Blocktrains with sanctioned goods on rail this summer

Electronic seal on a container

After several test shipments, China-Europe rail transport of sanctioned goods through Russia will see regular blocktrains as soon as this summer. This was confirmed by FELB, an RZD Logistics-subsidiary during RailFreight Live on Friday 19 June. “We already have several inquiries, a blocktrain will be set up very soon.”

FELB and partners recently carried out a test shipment of milk powder on the northern route via Manzhouli/Zabaikalsk. On this route, cargo crosses the Russian-Chinese border in Inner Mongolia, a region northeast of China. There was no big difference between this route and the regular route, and the test can be considered successful, said Yulia Kosolapova, managing director of FELB during the news broadcast.

On 21 March, the first train departed from Duisburg in the direction of Xi’an, carrying salmon originating from the Netherlands. A second shipment followed soon after. These test shipments took through the regular route via Russia and Kazakhstan. Now that both routes have been tested, the route can be launched as a regular route, said the FELB respresantative.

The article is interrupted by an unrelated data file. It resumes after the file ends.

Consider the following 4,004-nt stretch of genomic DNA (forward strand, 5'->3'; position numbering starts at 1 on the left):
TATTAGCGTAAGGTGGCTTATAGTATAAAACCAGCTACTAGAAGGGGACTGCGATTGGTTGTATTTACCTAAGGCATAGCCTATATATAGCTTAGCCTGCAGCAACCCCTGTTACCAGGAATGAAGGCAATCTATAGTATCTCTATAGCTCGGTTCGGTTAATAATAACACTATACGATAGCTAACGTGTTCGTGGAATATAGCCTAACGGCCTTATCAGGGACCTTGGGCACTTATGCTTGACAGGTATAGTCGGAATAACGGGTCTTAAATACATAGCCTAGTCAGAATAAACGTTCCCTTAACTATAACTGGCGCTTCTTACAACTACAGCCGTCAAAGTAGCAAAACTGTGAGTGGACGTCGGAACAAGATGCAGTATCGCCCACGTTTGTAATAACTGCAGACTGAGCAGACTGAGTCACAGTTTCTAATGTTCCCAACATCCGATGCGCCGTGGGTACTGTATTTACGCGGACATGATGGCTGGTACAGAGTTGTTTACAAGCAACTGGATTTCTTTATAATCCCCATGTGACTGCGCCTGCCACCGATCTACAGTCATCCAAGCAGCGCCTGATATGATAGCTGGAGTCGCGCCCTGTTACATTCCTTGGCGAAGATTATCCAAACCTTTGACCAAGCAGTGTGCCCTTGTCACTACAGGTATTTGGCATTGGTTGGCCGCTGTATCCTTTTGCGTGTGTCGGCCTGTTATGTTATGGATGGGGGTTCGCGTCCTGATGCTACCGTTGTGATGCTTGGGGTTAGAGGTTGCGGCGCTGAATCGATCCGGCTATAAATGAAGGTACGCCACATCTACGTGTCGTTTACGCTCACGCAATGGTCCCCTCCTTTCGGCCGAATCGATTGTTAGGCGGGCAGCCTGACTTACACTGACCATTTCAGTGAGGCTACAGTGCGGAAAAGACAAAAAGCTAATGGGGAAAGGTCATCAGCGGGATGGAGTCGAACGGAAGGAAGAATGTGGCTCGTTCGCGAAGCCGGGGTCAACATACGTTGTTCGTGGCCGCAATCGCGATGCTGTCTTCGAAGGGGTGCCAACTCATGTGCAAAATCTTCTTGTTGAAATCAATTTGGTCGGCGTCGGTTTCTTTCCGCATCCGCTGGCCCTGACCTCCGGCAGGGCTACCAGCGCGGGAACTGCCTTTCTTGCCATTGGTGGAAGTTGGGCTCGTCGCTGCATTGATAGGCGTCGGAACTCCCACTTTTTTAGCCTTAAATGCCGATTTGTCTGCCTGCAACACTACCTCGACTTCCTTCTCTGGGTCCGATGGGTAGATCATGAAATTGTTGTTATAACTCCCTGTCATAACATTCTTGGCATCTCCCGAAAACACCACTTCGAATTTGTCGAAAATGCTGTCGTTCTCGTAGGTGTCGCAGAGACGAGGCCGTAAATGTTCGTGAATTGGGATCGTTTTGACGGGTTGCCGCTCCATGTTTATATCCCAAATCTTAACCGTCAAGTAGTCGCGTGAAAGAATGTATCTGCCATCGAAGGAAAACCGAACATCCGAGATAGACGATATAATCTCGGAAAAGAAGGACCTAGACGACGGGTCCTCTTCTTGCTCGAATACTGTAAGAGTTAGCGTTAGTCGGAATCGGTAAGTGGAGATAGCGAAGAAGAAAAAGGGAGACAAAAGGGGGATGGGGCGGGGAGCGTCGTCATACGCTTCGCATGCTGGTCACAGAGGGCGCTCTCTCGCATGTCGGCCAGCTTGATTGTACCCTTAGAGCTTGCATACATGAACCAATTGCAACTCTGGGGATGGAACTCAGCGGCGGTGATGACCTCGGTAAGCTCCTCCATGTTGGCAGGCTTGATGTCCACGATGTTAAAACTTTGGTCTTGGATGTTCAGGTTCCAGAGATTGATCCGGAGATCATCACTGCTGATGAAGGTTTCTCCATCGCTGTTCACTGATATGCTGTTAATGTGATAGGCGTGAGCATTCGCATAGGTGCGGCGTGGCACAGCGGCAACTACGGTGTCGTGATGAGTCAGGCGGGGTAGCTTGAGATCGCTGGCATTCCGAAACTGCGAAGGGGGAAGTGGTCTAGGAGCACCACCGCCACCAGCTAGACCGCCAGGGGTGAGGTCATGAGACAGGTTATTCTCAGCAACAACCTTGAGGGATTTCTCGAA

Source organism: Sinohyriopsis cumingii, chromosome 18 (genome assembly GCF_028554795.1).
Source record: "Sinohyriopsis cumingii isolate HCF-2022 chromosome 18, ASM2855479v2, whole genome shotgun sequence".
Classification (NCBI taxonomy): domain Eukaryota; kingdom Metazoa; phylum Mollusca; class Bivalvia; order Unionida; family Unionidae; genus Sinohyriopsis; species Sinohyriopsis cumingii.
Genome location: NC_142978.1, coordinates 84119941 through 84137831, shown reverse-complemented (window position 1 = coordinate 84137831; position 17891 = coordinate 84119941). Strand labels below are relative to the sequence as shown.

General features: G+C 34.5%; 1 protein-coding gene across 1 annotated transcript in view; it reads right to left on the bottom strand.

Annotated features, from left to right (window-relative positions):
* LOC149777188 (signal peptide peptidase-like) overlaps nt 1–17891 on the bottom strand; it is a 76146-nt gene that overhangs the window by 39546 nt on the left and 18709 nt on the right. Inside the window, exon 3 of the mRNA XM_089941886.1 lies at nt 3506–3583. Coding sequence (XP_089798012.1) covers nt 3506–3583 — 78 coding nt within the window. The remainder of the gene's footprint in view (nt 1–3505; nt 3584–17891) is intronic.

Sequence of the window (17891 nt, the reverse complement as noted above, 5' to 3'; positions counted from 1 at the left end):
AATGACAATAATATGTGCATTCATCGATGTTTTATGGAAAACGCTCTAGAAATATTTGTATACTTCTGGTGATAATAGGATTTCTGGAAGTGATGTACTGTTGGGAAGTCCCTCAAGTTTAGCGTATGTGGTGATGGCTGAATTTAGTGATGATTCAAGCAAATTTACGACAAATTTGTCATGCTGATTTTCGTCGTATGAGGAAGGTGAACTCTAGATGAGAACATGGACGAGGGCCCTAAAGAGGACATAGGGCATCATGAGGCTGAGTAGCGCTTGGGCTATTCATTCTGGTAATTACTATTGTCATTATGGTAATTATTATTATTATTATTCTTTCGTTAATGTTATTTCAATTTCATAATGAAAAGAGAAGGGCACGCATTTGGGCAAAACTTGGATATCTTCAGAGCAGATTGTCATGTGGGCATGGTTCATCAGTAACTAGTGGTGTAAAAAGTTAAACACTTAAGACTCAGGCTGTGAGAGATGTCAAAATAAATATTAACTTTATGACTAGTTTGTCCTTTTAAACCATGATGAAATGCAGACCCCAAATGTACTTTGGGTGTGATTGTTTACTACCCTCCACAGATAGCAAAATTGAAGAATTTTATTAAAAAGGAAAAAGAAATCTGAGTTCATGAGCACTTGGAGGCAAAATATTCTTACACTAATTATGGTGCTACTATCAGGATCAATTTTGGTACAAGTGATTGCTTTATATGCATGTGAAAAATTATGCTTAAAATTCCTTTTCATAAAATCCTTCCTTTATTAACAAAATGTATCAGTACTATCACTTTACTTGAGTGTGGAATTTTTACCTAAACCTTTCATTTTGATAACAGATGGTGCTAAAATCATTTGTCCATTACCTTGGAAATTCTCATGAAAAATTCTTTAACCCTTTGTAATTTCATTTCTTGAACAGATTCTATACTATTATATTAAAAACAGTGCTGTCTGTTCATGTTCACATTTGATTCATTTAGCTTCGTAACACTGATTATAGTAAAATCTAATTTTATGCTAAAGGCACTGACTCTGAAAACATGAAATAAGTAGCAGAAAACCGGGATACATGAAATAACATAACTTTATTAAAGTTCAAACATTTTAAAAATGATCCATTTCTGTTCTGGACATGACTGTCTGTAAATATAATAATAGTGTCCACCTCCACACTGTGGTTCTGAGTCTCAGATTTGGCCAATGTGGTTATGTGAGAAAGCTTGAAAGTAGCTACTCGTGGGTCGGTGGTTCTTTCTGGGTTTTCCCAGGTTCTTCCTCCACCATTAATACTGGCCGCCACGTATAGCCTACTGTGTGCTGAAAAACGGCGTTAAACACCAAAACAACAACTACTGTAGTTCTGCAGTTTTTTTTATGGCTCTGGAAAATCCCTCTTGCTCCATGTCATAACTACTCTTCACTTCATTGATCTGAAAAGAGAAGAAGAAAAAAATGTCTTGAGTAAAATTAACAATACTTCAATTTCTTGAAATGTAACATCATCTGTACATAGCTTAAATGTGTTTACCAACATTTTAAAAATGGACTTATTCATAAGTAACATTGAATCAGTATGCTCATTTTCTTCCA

This is news the market has been waiting for long enough. In June 2019 the Russian government announced that it would lift the ban on overland transport of sanctioned goods such as fresh foods and agriculture products. Until now, European shippers were bound to air or ocean freight, or had to take a detour when opting for the train for their shipment of sanctioned goods. After the announcement, a long period of preparations followed.

Xi’an ready

During the same broadcast of RailFreight Live, Xi’an said to be prepared for the expectedly large volumes of fresh goods. Shao Boer of the Xi’an international Inland Port Multimodal Transporation company explained how the platform has worked around the restrictions with import certificates.

In Xi’an, there import certificates for meats transported by rail and frozen seafood transported by air. In order to accept frozen seafood by rail, this cargo is brought by truck to the airport for clearing after arrival in Xi’an. “Those certificates are the foundation for the import of meat and seafood”, he said.

“We are currently purchasing reefer containers and reaching out to clients. Hopefully within the first half of the year we could make a breakthrough. Xi’an has a great of consumption for meat and the demand is huge. Especially for beef, as there is a large Muslim community in Xi’an.”

Watch the RailFreight Live broadcast of Friday 19 June here.

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Author: Majorie van Leijen

Majorie van Leijen is the editor-in-chief of, the online magazine for rail freight professionals.

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